“Breathtaking,” “beautiful,” “exquisite” and “inspirational,” the Cabarrus County Master Gardeners exclaimed as they walked the paths of Mitchell and Judy Hagler’s gardens last week.In March, the American Hemerocallis Society designated the Haglers’ daylily garden as a Display Garden. The Haglers invited the master gardeners to see their blooms and enjoy some refreshments.When the Haglers moved to Concord five years ago, they brought 350 daylily cultivars with them. A cultivar is a plant variety that originated in cultivation and has been given a common name.The Haglers added 6 tons of rock and 150 more cultivars to build the garden to its present size, about half an acre. While creating winding paths among the flowers and sculptures around his home, Mitchell added name markers to each plant. If the plant is a daylily, he includes the hybrid name, the name of the hybridizer – the person who created it – and year the cultivar was created.Among his prized plants are the daylilies that hybridizer Cindy Dye created in 2012 and named “Mitchell Hagler.” That variety hadn’t bloomed in time for the tour, due to heavy rains, but he was proud to say that some are on display at the Biltmore Gardens in Asheville.Hot, labor-intensive workMaintaining a daylily garden is labor-intensive and must be done in the hot sun that daylilies require to bloom. The blooms last only a day, hence the name “daylilies.” Each plant must be deadheaded frequently, to remove the dead blossom heads so the new growth can bloom.Judy smiled as she said she prefers “anything that grows in the shade. There will be thousands of blooms, and for the appearance of the garden, you have to deadhead every day.”Besides all the daylilies, many other species of plants grow around the house in flower beds, a shade garden and a butterfly garden – all areas where daylilies will not grow. In one corner, a child’s bed has been converted into a flower bed, with flowers and a stuffed animal included.Gardeners gush praiseMaster Gardener Mary Quay asked Mitchell’s advice on how much water to use on her two gaura plants when she offered that his garden was “breathtaking; it is so beautiful. Spectacular specimens, and everything is labeled so clearly.” She added, “Mitchell, this is exquisite, very inspiring to people like me.”Past Master Gardeners president Debbie Smith was also delighted with the garden. “Absolutely amazing. It is so detailed and organized, with everything labeled. That is what is so amazing about it,” Smith said. David Goforth, Cabarrus County Cooperative Extension agent for horticulture, teaches the master gardeners class. “I am impressed,” he said of his visit. Camille Wells enjoyed the tour so much that she yelled to her sister, Nicky Macaluso, “You can pick me up tomorrow. This is so breathtaking I don’t want to leave!” Judy Hagler replied, “If she stays around long enough, we will put her to work.”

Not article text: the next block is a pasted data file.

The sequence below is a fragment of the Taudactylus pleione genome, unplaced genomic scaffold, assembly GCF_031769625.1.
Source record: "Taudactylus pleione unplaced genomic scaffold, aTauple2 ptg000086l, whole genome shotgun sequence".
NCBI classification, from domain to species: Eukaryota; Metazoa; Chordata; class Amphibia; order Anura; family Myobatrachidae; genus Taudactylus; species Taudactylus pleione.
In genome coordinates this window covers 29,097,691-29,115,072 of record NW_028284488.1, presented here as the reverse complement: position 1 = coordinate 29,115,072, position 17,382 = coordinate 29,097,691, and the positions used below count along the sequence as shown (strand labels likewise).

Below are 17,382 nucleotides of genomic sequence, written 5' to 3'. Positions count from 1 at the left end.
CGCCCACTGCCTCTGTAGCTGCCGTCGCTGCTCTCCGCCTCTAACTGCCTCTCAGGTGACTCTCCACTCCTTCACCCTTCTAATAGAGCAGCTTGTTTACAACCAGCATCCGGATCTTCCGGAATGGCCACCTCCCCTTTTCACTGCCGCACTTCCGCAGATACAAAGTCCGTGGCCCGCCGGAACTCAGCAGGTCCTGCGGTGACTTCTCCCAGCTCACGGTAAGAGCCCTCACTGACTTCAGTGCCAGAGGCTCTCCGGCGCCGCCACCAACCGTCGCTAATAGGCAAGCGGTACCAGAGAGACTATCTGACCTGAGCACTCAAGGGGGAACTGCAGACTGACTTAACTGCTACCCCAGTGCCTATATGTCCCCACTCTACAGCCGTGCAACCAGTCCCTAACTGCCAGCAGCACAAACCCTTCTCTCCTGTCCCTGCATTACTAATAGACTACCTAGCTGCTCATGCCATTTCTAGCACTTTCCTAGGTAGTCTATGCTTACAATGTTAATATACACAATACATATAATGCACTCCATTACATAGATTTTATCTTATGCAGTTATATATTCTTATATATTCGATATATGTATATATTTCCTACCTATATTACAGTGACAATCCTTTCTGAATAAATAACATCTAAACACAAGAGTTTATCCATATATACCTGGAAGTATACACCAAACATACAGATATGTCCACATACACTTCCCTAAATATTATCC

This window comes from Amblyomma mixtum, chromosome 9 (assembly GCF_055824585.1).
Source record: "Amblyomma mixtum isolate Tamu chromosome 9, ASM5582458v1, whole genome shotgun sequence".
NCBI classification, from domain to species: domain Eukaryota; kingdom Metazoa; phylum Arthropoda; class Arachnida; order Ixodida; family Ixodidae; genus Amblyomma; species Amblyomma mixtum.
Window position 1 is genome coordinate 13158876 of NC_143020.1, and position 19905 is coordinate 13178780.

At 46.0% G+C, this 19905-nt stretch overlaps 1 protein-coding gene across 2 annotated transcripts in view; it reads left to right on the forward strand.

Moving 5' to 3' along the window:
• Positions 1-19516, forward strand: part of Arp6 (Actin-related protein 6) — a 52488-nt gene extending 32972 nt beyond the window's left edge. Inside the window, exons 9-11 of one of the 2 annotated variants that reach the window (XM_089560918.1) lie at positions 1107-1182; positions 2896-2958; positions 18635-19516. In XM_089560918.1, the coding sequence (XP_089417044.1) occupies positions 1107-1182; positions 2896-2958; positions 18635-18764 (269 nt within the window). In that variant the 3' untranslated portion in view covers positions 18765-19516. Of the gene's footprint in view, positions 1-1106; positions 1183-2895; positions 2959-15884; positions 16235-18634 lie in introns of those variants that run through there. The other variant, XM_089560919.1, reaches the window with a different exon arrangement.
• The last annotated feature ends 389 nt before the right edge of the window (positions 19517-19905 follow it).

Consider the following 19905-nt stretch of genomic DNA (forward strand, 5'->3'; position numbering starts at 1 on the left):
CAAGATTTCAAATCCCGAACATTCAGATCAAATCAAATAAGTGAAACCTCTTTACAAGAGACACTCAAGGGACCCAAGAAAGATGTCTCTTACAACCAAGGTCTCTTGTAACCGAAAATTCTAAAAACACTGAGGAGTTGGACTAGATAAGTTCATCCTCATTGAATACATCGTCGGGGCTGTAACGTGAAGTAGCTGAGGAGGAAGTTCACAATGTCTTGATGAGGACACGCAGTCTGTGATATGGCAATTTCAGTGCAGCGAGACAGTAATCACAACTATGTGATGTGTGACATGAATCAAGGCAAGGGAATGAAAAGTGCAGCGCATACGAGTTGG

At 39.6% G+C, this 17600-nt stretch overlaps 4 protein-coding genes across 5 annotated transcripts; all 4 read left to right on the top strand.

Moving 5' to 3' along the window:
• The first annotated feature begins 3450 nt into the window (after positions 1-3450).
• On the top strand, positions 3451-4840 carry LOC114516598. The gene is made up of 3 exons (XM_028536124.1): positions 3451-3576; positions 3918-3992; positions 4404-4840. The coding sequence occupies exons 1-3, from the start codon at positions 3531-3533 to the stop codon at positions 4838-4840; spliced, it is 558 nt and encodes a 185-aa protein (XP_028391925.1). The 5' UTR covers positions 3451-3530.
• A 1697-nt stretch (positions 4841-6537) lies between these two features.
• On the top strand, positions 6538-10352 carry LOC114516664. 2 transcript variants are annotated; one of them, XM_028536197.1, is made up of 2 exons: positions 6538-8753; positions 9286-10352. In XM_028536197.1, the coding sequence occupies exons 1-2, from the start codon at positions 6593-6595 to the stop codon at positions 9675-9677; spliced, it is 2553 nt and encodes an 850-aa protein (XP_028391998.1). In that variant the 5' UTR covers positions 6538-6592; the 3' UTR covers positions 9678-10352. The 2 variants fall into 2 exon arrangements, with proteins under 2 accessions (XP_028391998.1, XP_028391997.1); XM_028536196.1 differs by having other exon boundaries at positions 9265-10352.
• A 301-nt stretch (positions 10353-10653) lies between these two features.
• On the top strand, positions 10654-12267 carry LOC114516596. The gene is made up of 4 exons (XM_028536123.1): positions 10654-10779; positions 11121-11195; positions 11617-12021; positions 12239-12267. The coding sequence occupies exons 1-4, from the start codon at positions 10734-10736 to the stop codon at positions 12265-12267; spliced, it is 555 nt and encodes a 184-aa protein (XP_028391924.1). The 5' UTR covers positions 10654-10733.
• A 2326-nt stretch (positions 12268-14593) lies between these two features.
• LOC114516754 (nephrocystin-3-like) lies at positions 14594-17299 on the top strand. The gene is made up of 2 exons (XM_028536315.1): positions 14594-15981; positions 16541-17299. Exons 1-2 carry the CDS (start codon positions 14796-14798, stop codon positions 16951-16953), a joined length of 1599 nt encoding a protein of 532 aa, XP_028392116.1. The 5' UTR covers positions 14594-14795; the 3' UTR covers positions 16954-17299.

Monday, Jun. 17, 2013
Cabarrus master gardeners tour ‘breathtaking’ daylily garden
To learn more To learn more about daylilies, including how to plant and grow them, visit the American Hemerocallis Society website at www.daylilies.org. The Cabarrus County Master Gardeners meet at 9:30 a.m. on the first Tuesday of each month. David Goforth, Cabarrus County Cooperative Extension agent for horticulture, teaches a course each year for those who want to become certified as volunteer master gardener. This year’s course is over. If you’re interested in taking the course for certification next year, call Goforth at 704-920-3320 for information.
Marty Price is a freelance writer. Have a story idea for Marty? Email him at email@example.com.
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